Sparkling like diamonds in the sward of St James’ Park, as the morning sun rises over London, this is Narcissus actaea. It’s an old fashioned variety, introduced in 1919, that’s sometimes referred to as a Pheasant’s Eye or Poet’s Daffodil. However these names truly belong to a much older member of the poeticus group, Narcissus poeticus var. recurvus, which is smaller and typically flowers a month later.
Both narcissi have long been in cultivation and earn the Award of Garden Merit (AGM) from the RHS for their staying power. The flowers vary from traditional daffodils, having a ruff of gleaming white outer petals and a small yellow trumpet fringed with bright orange. The blooms have an exquisite scent, which is used in many a fine fragrance. Both varieties make a great choice for lawns and meadows as they are robust enough to compete with grasses and are said to be ignored by deer and other grazing animals. Left undisturbed they will quickly naturalise.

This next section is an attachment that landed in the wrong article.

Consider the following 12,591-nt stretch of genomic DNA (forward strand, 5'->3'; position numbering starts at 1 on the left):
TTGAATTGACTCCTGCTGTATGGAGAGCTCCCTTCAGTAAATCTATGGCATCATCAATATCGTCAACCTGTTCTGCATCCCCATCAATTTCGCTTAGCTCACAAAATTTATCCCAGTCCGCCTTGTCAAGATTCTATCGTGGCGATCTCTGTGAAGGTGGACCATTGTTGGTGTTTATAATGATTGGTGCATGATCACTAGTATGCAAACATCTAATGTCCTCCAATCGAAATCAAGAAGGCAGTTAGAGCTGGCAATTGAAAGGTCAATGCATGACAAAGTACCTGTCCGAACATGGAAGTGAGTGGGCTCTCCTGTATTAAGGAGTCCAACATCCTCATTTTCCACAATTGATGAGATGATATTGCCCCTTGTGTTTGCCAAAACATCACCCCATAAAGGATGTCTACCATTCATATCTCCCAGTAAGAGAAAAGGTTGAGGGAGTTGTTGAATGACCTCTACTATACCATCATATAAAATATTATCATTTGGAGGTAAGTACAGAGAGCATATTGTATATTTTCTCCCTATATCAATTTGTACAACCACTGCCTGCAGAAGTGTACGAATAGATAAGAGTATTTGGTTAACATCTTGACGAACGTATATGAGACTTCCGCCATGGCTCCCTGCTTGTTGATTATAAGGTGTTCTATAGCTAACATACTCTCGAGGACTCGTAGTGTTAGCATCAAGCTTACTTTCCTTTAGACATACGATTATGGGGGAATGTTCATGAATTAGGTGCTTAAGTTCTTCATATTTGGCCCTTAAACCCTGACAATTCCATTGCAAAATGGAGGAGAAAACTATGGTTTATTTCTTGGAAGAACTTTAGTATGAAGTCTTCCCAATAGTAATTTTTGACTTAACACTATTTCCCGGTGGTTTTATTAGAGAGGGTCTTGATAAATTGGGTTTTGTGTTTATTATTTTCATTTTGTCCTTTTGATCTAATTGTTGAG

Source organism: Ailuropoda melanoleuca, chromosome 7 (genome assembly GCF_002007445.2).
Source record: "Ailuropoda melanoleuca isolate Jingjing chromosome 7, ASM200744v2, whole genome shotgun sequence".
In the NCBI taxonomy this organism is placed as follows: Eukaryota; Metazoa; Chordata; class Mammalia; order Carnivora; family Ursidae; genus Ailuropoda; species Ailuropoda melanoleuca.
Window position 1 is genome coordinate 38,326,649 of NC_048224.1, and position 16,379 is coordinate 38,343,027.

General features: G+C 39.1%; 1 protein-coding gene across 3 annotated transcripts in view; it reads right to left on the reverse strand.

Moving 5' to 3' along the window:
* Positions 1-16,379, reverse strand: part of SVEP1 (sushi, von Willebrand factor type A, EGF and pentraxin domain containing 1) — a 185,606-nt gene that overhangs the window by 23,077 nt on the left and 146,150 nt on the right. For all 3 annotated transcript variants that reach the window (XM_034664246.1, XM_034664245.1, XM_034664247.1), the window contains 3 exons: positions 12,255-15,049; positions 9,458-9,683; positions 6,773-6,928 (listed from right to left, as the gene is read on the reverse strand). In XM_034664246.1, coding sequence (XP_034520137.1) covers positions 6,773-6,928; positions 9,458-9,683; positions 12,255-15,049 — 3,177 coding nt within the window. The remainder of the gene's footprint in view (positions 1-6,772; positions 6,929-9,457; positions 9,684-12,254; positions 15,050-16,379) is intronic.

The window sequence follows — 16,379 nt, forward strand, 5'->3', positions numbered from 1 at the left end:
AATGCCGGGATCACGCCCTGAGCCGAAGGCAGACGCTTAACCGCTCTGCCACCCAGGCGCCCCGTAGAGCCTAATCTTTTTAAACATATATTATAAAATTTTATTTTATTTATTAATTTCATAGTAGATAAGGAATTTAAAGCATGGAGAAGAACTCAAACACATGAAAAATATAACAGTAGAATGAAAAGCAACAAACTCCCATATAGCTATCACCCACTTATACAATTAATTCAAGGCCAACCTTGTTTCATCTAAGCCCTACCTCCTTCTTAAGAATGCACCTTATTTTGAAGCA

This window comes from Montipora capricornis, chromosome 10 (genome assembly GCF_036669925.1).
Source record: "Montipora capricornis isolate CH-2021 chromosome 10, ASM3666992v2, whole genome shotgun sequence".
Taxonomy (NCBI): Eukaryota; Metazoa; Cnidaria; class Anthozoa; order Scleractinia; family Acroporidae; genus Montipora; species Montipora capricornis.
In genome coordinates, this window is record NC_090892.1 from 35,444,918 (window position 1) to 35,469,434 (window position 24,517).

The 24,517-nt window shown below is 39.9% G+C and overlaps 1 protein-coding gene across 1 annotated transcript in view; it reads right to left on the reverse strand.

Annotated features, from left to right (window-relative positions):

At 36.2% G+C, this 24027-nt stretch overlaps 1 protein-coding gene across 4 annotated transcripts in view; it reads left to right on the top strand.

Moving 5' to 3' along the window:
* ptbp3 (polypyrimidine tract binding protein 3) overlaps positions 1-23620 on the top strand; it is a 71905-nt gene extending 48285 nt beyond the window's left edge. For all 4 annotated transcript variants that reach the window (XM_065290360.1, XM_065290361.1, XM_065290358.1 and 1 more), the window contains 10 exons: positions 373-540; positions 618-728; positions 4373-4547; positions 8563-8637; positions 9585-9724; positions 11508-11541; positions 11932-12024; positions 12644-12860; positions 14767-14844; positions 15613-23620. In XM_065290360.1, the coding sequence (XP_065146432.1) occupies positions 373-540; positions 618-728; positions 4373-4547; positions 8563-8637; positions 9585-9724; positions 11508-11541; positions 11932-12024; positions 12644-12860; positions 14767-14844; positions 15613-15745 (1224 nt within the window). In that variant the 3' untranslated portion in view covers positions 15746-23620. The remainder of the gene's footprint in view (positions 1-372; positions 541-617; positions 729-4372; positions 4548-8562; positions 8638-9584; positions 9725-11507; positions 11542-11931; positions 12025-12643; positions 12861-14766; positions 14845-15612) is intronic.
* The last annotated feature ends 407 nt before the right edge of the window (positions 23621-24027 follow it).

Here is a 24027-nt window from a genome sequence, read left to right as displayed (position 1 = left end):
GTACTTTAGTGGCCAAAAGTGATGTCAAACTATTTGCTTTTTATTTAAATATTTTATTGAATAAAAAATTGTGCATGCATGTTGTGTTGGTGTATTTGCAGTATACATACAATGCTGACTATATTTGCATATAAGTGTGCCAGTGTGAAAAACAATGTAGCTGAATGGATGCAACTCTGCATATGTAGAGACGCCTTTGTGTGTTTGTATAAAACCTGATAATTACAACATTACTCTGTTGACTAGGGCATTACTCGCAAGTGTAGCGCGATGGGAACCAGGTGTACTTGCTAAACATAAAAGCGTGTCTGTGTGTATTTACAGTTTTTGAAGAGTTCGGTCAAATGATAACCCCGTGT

To witness broad swathes of Narcissus actaea, just yards away from Buckingham Palace and the bustle of Victoria, is a genuine sight for sore eyes.